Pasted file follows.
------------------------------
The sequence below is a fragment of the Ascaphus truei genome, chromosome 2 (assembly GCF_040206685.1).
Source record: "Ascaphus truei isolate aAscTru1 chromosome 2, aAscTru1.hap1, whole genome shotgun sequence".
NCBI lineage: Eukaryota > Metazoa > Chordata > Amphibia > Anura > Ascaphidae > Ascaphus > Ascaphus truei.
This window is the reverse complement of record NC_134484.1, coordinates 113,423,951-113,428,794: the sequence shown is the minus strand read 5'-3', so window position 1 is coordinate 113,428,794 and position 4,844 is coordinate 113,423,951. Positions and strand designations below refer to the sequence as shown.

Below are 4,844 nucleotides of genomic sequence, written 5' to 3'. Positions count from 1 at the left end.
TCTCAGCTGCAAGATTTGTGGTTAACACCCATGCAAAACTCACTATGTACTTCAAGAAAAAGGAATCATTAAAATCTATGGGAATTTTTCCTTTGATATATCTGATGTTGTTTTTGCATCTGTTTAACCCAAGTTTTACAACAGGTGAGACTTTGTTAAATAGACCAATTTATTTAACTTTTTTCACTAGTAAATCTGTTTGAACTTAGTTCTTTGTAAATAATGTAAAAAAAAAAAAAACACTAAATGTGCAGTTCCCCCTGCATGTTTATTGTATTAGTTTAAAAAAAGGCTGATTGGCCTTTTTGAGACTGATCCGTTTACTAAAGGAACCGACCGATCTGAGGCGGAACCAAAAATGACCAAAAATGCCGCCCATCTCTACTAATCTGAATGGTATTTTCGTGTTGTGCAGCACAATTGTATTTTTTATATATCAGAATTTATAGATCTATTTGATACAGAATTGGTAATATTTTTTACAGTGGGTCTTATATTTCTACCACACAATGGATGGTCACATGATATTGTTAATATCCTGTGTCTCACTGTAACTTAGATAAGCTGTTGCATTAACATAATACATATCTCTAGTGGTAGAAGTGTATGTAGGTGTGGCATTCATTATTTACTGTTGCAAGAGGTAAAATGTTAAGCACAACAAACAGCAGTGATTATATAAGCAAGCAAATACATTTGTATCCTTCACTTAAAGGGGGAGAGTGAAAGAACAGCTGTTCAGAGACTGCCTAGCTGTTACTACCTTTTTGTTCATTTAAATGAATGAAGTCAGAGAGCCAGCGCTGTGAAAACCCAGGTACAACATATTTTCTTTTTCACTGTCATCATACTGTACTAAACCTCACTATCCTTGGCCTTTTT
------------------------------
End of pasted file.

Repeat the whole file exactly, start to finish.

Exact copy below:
The sequence below is a fragment of the Ascaphus truei genome, chromosome 2 (assembly GCF_040206685.1).
Source record: "Ascaphus truei isolate aAscTru1 chromosome 2, aAscTru1.hap1, whole genome shotgun sequence".
NCBI lineage: Eukaryota > Metazoa > Chordata > Amphibia > Anura > Ascaphidae > Ascaphus > Ascaphus truei.
This window is the reverse complement of record NC_134484.1, coordinates 113,423,951-113,428,794: the sequence shown is the minus strand read 5'-3', so window position 1 is coordinate 113,428,794 and position 4,844 is coordinate 113,423,951. Positions and strand designations below refer to the sequence as shown.

Below are 4,844 nucleotides of genomic sequence, written 5' to 3'. Positions count from 1 at the left end.
TCTCAGCTGCAAGATTTGTGGTTAACACCCATGCAAAACTCACTATGTACTTCAAGAAAAAGGAATCATTAAAATCTATGGGAATTTTTCCTTTGATATATCTGATGTTGTTTTTGCATCTGTTTAACCCAAGTTTTACAACAGGTGAGACTTTGTTAAATAGACCAATTTATTTAACTTTTTTCACTAGTAAATCTGTTTGAACTTAGTTCTTTGTAAATAATGTAAAAAAAAAAAAAACACTAAATGTGCAGTTCCCCCTGCATGTTTATTGTATTAGTTTAAAAAAAGGCTGATTGGCCTTTTTGAGACTGATCCGTTTACTAAAGGAACCGACCGATCTGAGGCGGAACCAAAAATGACCAAAAATGCCGCCCATCTCTACTAATCTGAATGGTATTTTCGTGTTGTGCAGCACAATTGTATTTTTTATATATCAGAATTTATAGATCTATTTGATACAGAATTGGTAATATTTTTTACAGTGGGTCTTATATTTCTACCACACAATGGATGGTCACATGATATTGTTAATATCCTGTGTCTCACTGTAACTTAGATAAGCTGTTGCATTAACATAATACATATCTCTAGTGGTAGAAGTGTATGTAGGTGTGGCATTCATTATTTACTGTTGCAAGAGGTAAAATGTTAAGCACAACAAACAGCAGTGATTATATAAGCAAGCAAATACATTTGTATCCTTCACTTAAAGGGGGAGAGTGAAAGAACAGCTGTTCAGAGACTGCCTAGCTGTTACTACCTTTTTGTTCATTTAAATGAATGAAGTCAGAGAGCCAGCGCTGTGAAAACCCAGGTACAACATATTTTCTTTTTCACTGTCATCATACTGTACTAAACCTCACTATCCTTGGCCTTTTT